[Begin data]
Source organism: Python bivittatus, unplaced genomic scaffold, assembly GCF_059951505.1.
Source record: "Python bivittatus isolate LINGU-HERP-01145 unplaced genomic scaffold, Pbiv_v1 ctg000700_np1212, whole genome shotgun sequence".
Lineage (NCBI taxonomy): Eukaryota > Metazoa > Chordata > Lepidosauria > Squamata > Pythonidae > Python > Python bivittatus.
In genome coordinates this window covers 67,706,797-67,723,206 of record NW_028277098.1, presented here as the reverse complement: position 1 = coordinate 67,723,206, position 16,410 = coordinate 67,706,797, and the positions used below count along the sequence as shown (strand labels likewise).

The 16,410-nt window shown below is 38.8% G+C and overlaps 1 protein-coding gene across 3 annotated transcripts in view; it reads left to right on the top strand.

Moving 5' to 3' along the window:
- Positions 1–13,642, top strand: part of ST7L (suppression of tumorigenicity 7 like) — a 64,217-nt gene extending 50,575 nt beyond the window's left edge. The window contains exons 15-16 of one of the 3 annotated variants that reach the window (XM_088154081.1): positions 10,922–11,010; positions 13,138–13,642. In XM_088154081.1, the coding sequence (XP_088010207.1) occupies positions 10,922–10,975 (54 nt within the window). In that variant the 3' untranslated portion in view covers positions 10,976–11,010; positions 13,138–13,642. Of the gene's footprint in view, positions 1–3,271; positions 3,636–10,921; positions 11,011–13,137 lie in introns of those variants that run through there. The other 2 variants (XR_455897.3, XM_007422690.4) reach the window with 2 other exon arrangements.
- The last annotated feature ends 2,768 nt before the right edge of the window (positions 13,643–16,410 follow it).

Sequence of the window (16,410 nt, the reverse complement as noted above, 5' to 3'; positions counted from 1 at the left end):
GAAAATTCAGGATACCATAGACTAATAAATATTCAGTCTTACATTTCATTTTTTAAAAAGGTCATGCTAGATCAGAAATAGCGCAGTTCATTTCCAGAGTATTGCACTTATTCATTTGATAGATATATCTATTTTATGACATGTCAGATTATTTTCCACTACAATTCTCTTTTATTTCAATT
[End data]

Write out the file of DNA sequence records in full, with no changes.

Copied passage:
Source organism: Python bivittatus, unplaced genomic scaffold, assembly GCF_059951505.1.
Source record: "Python bivittatus isolate LINGU-HERP-01145 unplaced genomic scaffold, Pbiv_v1 ctg000700_np1212, whole genome shotgun sequence".
Lineage (NCBI taxonomy): Eukaryota > Metazoa > Chordata > Lepidosauria > Squamata > Pythonidae > Python > Python bivittatus.
In genome coordinates this window covers 67,706,797-67,723,206 of record NW_028277098.1, presented here as the reverse complement: position 1 = coordinate 67,723,206, position 16,410 = coordinate 67,706,797, and the positions used below count along the sequence as shown (strand labels likewise).

The 16,410-nt window shown below is 38.8% G+C and overlaps 1 protein-coding gene across 3 annotated transcripts in view; it reads left to right on the top strand.

Moving 5' to 3' along the window:
- Positions 1–13,642, top strand: part of ST7L (suppression of tumorigenicity 7 like) — a 64,217-nt gene extending 50,575 nt beyond the window's left edge. The window contains exons 15-16 of one of the 3 annotated variants that reach the window (XM_088154081.1): positions 10,922–11,010; positions 13,138–13,642. In XM_088154081.1, the coding sequence (XP_088010207.1) occupies positions 10,922–10,975 (54 nt within the window). In that variant the 3' untranslated portion in view covers positions 10,976–11,010; positions 13,138–13,642. Of the gene's footprint in view, positions 1–3,271; positions 3,636–10,921; positions 11,011–13,137 lie in introns of those variants that run through there. The other 2 variants (XR_455897.3, XM_007422690.4) reach the window with 2 other exon arrangements.
- The last annotated feature ends 2,768 nt before the right edge of the window (positions 13,643–16,410 follow it).

Sequence of the window (16,410 nt, the reverse complement as noted above, 5' to 3'; positions counted from 1 at the left end):
GAAAATTCAGGATACCATAGACTAATAAATATTCAGTCTTACATTTCATTTTTTAAAAAGGTCATGCTAGATCAGAAATAGCGCAGTTCATTTCCAGAGTATTGCACTTATTCATTTGATAGATATATCTATTTTATGACATGTCAGATTATTTTCCACTACAATTCTCTTTTATTTCAATT